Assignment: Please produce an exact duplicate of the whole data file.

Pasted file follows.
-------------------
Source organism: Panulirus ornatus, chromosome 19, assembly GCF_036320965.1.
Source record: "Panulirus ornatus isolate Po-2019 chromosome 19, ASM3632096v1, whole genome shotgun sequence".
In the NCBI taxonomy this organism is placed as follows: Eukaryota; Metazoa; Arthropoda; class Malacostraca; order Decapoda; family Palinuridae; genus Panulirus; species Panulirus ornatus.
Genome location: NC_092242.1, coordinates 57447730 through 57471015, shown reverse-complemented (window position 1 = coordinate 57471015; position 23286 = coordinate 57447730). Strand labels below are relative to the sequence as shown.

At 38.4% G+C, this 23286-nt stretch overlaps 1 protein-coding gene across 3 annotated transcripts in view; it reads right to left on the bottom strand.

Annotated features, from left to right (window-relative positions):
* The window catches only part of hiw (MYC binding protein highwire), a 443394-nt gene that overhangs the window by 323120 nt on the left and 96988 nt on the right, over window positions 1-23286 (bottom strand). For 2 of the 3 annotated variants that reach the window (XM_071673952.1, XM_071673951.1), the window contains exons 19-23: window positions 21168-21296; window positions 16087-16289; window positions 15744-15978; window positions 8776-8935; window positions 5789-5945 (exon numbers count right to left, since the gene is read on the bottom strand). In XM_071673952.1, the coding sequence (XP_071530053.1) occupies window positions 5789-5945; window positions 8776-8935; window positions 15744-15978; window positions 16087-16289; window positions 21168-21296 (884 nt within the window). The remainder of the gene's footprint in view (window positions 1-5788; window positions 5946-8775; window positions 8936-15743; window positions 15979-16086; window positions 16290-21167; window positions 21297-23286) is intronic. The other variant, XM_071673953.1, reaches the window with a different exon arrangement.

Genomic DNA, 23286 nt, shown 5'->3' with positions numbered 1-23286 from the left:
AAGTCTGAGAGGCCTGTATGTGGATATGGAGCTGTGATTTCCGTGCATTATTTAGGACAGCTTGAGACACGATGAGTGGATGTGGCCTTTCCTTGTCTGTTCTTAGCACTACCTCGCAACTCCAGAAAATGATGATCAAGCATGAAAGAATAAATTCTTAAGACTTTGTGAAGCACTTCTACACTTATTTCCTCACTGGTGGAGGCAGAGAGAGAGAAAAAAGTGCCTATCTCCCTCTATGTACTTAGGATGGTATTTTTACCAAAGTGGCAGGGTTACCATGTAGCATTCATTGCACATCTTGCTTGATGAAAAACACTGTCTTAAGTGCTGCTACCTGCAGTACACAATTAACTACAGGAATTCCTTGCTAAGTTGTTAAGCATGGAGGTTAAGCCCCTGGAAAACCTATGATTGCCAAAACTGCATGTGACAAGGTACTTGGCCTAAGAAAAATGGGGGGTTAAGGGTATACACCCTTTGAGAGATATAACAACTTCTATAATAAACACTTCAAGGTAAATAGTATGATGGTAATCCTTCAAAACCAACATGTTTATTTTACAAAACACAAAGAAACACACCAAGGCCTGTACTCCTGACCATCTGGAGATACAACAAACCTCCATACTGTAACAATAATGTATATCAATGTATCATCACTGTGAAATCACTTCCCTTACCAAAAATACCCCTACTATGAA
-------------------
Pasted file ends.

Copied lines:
Source organism: Panulirus ornatus, chromosome 19, assembly GCF_036320965.1.
Source record: "Panulirus ornatus isolate Po-2019 chromosome 19, ASM3632096v1, whole genome shotgun sequence".
In the NCBI taxonomy this organism is placed as follows: Eukaryota; Metazoa; Arthropoda; class Malacostraca; order Decapoda; family Palinuridae; genus Panulirus; species Panulirus ornatus.
Genome location: NC_092242.1, coordinates 57447730 through 57471015, shown reverse-complemented (window position 1 = coordinate 57471015; position 23286 = coordinate 57447730). Strand labels below are relative to the sequence as shown.

At 38.4% G+C, this 23286-nt stretch overlaps 1 protein-coding gene across 3 annotated transcripts in view; it reads right to left on the bottom strand.

Annotated features, from left to right (window-relative positions):
* The window catches only part of hiw (MYC binding protein highwire), a 443394-nt gene that overhangs the window by 323120 nt on the left and 96988 nt on the right, over window positions 1-23286 (bottom strand). For 2 of the 3 annotated variants that reach the window (XM_071673952.1, XM_071673951.1), the window contains exons 19-23: window positions 21168-21296; window positions 16087-16289; window positions 15744-15978; window positions 8776-8935; window positions 5789-5945 (exon numbers count right to left, since the gene is read on the bottom strand). In XM_071673952.1, the coding sequence (XP_071530053.1) occupies window positions 5789-5945; window positions 8776-8935; window positions 15744-15978; window positions 16087-16289; window positions 21168-21296 (884 nt within the window). The remainder of the gene's footprint in view (window positions 1-5788; window positions 5946-8775; window positions 8936-15743; window positions 15979-16086; window positions 16290-21167; window positions 21297-23286) is intronic. The other variant, XM_071673953.1, reaches the window with a different exon arrangement.

Genomic DNA, 23286 nt, shown 5'->3' with positions numbered 1-23286 from the left:
AAGTCTGAGAGGCCTGTATGTGGATATGGAGCTGTGATTTCCGTGCATTATTTAGGACAGCTTGAGACACGATGAGTGGATGTGGCCTTTCCTTGTCTGTTCTTAGCACTACCTCGCAACTCCAGAAAATGATGATCAAGCATGAAAGAATAAATTCTTAAGACTTTGTGAAGCACTTCTACACTTATTTCCTCACTGGTGGAGGCAGAGAGAGAGAAAAAAGTGCCTATCTCCCTCTATGTACTTAGGATGGTATTTTTACCAAAGTGGCAGGGTTACCATGTAGCATTCATTGCACATCTTGCTTGATGAAAAACACTGTCTTAAGTGCTGCTACCTGCAGTACACAATTAACTACAGGAATTCCTTGCTAAGTTGTTAAGCATGGAGGTTAAGCCCCTGGAAAACCTATGATTGCCAAAACTGCATGTGACAAGGTACTTGGCCTAAGAAAAATGGGGGGTTAAGGGTATACACCCTTTGAGAGATATAACAACTTCTATAATAAACACTTCAAGGTAAATAGTATGATGGTAATCCTTCAAAACCAACATGTTTATTTTACAAAACACAAAGAAACACACCAAGGCCTGTACTCCTGACCATCTGGAGATACAACAAACCTCCATACTGTAACAATAATGTATATCAATGTATCATCACTGTGAAATCACTTCCCTTACCAAAAATACCCCTACTATGAA